It is clear from the way Shakespeare presents her, that she does not share a strong bond with her daughter. When Juliet is being scolded by her father, all Lady Capulet does is make short, curt comments such as “Fie, fie, what, are you mad? ” and “You are too hot” to ineffectively try and abate Capulet’s anger. This demonstrates the fact that Lady Capulet is unacquainted with Juliet’s persona and therefore, is not ready to openly defend her. However it is important to note that living in a patriarchal society, Lady Capulet would also be afraid to further infuriate her husband by speaking out of turn.
When she hears Lord Capulet approaching, she dismisses Juliet’s plea to not marry Paris by stating: “Here comes your father, tell him so yourself”. This shows us that she wants to rid her hands of Juliet’s problems and let Lord Capulet deal with it, furthermore proving that Lady Capulet does not have a strong relationship with Juliet. Furthermore this can also be extrapolated through how much closer Juliet is to the nurse than her mother. This fact is exemplified in Act 1 Scene 3 where the nurse mentions how Juliet: “laid wormwood to my dug”, referring to how she weaned Juliet.
Also, the fact that the nurse addresses Lady Capulet as “madam” but speaks to Juliet in an open and informal manner further validates how close of a bond Juliet shares with the nurse. Additionally, Capulet’s sudden transition from a well-wishing father to an almost cynical tyrant is overwhelming for the audience. After Juliet’s refusal to marry Paris, Capulet feels like she has dishonored his name. This can be seen through the punitive insults he hurls at her; “minion” and “curse”. Personally, Capulet believes that he has achieved something and done Juliet a good deed by finding her a husband like Paris.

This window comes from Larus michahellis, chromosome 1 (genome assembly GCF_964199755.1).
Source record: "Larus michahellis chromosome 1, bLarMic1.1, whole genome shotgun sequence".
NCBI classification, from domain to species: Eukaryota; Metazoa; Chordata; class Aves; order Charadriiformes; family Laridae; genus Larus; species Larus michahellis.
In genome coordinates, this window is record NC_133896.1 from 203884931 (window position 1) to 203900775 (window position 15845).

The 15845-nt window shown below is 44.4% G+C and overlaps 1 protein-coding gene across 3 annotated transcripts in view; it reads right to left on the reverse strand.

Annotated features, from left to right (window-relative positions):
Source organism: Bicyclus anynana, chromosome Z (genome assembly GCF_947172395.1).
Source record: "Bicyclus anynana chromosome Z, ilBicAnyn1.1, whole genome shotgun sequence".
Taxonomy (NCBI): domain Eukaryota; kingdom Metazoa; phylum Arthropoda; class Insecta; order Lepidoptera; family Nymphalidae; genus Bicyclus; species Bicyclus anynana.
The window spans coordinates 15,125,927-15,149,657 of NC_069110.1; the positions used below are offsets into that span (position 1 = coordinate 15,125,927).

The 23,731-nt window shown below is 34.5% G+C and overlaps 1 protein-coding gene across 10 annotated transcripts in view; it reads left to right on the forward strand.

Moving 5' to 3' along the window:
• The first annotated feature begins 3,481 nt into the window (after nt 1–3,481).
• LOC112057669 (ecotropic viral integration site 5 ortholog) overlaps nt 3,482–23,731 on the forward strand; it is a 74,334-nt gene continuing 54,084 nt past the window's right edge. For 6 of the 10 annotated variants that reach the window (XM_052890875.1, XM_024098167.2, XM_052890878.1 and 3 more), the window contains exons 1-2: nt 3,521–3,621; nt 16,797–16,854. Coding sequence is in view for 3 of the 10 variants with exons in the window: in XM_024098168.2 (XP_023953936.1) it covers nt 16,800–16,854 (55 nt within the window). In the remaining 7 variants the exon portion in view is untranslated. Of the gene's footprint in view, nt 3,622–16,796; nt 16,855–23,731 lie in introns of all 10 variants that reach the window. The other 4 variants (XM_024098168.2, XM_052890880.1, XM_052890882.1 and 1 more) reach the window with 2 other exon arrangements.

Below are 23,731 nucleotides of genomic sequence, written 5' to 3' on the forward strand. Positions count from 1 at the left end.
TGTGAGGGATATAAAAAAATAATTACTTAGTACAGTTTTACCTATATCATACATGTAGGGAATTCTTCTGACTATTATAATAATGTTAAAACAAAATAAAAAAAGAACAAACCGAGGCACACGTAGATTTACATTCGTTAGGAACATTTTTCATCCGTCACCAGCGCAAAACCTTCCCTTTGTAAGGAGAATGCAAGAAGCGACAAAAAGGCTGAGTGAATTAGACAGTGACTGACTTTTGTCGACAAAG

This is demonstrated in Act 3 Scene 5 Line 143-145. Along with this Capulet’s sudden change to speaking in the third person such as: “Is she not proud? ” shows us that he is trying to distance himself from her. Furthermore, the severe threats that Capulet uses in an attempt to convince Juliet are exceptionally abysmal to the audience. He states that either she marries Paris or “never after look me in the face”. After witnessing the events in Act 3 Scene 5 aspire, the audience is very biased to the fact that the relationship between Juliet and her parents is very insecure and distant.
In conclusion, it is evident throughout the play that Shakespeare has portrayed the relationship between Juliet and her parents as perplexing and convoluted. At the start of the play, Capulet demonstrates concern and protectiveness for his daughter by refusing to let Paris marry her at an early age. However later on in the play when Juliet refuses to marry Paris he loses all sense and becomes livid, temperamental and callous. Juliet, on the other hand, is forced to refuse the marriage because she is already in love with Romeo, and feels distraught when she is compelled to decline her father’s offer.
At the end of the play when Juliet dies, her father is grief-stricken and distraught. He speaks in hollow metaphors such as: “Death is now my son-in-law” and “Ready to go, but never to return” demonstrating the excruciating pain he is experiencing. With this information in mind in contrast to Capulet’s behavior in Act 3 Scene 5 it can be induced that Capulet really did care about his daughter’s well-being; he just wanted to give her the best life conceivable. It can be established that throughout the play, the relationship between Juliet and her parents is that of a loving one, however so in an intricate and indistinct manner.